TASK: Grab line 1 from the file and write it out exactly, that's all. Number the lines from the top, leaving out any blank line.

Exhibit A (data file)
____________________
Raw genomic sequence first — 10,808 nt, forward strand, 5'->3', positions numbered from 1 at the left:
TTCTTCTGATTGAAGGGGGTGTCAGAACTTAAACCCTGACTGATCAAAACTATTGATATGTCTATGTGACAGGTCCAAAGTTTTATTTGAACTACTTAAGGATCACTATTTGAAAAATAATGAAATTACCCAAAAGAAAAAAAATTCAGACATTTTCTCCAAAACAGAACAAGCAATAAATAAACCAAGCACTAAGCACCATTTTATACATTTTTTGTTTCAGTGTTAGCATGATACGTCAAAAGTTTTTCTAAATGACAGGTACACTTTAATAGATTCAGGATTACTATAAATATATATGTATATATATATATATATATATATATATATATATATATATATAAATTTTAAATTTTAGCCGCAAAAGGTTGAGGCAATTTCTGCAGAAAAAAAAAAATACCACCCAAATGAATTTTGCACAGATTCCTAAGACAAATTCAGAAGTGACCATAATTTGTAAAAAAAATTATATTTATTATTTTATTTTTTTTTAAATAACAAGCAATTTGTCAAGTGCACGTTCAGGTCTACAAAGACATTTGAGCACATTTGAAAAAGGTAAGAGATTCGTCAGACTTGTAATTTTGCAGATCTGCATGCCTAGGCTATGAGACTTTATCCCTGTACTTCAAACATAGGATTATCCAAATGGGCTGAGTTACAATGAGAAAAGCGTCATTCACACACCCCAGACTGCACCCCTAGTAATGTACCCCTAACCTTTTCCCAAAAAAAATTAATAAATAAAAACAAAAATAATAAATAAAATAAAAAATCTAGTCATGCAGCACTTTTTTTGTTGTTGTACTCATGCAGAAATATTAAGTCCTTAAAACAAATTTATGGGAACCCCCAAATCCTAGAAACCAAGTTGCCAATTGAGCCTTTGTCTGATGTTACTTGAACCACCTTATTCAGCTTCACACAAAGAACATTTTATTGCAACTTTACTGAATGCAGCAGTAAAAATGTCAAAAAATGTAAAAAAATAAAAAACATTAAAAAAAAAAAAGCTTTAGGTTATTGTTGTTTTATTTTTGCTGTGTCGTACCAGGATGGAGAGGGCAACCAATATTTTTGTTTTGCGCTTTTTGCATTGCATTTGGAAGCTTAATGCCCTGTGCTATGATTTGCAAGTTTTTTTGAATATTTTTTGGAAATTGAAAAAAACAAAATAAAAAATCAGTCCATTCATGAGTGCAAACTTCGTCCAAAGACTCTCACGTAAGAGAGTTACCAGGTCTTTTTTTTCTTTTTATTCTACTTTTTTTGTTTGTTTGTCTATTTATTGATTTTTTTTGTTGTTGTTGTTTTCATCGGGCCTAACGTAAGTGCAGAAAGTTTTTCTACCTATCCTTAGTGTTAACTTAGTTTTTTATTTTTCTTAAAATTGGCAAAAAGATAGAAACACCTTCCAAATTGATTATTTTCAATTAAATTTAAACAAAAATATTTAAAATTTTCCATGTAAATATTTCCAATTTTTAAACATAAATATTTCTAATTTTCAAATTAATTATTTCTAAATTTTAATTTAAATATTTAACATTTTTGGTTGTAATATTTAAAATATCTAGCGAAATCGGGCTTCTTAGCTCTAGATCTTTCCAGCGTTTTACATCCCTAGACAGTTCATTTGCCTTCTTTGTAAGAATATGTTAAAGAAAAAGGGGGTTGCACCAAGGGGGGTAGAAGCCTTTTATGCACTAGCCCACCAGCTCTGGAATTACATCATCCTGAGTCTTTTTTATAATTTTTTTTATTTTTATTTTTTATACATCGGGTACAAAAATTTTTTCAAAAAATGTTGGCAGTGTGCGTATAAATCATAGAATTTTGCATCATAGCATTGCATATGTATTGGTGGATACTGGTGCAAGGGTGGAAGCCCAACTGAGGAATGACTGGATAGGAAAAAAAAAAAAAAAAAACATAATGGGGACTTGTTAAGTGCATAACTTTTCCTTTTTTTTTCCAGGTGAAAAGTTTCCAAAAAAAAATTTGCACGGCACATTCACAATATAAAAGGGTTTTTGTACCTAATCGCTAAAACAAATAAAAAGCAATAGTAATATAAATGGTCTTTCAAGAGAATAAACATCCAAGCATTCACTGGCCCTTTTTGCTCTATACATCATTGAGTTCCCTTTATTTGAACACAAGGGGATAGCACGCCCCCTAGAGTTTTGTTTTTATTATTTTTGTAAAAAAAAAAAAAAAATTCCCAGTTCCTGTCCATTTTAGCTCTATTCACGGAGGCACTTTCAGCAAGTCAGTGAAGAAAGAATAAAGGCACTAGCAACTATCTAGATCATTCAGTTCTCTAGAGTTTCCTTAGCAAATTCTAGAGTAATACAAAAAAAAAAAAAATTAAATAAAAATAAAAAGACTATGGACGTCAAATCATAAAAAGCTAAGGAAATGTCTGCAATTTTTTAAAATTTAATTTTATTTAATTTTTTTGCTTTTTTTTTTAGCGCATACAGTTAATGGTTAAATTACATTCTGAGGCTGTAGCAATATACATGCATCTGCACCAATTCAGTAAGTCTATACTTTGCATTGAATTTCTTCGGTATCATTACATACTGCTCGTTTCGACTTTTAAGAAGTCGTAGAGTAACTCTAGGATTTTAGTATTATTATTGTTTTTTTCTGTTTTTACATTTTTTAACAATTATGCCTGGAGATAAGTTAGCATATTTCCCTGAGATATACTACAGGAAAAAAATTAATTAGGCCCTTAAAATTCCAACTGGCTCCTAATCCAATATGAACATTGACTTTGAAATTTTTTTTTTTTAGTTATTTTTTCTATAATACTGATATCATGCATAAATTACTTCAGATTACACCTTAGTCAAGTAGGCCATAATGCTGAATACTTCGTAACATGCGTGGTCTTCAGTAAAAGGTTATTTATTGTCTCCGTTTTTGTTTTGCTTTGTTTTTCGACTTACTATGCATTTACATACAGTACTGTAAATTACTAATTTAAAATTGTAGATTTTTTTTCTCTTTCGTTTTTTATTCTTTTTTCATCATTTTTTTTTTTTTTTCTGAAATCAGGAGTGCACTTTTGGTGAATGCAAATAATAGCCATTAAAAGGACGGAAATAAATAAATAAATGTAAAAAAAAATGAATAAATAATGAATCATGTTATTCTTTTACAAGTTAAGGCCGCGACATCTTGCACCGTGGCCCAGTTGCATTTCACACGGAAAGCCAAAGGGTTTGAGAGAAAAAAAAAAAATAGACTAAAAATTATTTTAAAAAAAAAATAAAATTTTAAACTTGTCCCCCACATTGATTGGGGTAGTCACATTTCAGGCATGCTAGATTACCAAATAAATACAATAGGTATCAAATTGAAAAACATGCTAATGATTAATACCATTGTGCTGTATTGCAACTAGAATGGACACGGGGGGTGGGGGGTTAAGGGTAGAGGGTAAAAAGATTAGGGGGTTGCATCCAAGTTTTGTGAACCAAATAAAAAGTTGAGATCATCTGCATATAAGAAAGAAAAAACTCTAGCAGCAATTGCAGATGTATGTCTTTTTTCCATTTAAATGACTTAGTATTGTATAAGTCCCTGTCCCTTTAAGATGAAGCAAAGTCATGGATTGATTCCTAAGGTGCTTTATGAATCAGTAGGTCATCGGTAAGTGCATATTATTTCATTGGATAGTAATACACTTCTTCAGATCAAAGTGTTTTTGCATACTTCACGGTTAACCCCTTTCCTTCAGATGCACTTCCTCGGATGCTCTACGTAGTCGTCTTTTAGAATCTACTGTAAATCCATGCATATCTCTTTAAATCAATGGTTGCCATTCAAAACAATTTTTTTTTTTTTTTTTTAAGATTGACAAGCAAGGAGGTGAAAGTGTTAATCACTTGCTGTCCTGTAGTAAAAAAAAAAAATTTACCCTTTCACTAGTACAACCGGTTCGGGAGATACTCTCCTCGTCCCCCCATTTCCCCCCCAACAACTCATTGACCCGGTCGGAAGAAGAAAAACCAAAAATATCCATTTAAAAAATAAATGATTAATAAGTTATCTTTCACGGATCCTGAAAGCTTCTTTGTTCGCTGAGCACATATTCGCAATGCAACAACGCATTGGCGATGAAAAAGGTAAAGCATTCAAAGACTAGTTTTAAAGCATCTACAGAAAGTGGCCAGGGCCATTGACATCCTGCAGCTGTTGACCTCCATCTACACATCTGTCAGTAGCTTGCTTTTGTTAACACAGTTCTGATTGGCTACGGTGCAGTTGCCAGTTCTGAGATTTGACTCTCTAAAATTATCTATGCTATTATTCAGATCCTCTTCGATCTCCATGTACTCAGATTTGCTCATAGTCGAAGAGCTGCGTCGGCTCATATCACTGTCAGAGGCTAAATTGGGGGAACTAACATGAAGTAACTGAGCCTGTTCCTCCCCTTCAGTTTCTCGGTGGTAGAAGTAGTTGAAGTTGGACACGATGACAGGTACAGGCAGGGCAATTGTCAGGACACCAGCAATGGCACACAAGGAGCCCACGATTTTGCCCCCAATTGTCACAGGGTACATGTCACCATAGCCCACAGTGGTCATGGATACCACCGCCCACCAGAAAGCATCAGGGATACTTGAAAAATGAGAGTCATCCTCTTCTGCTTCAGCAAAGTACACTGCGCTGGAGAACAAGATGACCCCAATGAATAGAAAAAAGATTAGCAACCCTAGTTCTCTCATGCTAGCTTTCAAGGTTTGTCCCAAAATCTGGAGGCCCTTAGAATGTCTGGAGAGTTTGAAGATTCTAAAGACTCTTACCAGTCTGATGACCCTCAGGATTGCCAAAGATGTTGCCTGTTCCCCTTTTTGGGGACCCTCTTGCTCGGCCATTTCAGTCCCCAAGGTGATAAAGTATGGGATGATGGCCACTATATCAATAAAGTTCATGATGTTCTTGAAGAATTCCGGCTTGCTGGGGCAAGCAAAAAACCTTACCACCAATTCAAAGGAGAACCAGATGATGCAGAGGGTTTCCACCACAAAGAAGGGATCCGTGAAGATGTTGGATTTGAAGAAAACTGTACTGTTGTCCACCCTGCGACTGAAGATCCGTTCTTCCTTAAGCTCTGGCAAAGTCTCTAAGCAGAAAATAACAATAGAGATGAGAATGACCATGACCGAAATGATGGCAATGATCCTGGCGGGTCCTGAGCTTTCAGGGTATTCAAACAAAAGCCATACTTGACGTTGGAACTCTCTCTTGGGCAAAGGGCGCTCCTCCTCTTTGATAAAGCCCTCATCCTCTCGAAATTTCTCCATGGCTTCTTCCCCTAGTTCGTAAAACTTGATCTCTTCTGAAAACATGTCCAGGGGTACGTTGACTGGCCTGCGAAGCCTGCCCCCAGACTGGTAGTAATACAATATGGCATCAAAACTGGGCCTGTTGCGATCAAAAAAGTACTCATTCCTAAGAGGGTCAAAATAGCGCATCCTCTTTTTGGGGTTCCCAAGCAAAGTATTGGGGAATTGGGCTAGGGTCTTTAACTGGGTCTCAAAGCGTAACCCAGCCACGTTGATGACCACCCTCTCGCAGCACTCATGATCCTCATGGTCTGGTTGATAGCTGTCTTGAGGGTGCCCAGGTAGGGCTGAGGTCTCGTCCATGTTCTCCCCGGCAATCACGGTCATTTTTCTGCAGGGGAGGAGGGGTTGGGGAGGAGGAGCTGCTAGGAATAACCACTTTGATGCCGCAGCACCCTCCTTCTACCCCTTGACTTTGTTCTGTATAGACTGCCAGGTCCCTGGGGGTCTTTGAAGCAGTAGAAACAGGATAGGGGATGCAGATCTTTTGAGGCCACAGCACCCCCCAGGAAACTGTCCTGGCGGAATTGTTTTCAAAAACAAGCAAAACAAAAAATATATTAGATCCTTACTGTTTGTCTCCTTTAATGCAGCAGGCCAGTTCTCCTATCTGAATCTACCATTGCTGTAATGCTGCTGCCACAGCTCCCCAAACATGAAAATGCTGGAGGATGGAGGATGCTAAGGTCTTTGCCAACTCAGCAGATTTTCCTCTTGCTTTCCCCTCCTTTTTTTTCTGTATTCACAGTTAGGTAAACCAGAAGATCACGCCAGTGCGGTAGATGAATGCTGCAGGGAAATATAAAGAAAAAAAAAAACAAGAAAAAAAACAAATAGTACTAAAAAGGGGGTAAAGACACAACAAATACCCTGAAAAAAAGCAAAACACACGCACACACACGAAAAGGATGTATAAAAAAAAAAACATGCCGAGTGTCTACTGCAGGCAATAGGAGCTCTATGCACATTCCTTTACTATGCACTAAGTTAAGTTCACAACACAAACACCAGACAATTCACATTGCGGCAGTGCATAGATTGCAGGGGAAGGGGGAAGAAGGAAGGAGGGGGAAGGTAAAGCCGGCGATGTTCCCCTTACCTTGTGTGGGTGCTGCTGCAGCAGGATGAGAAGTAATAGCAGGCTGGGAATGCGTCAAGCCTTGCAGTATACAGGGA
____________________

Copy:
Raw genomic sequence first — 10,808 nt, forward strand, 5'->3', positions numbered from 1 at the left: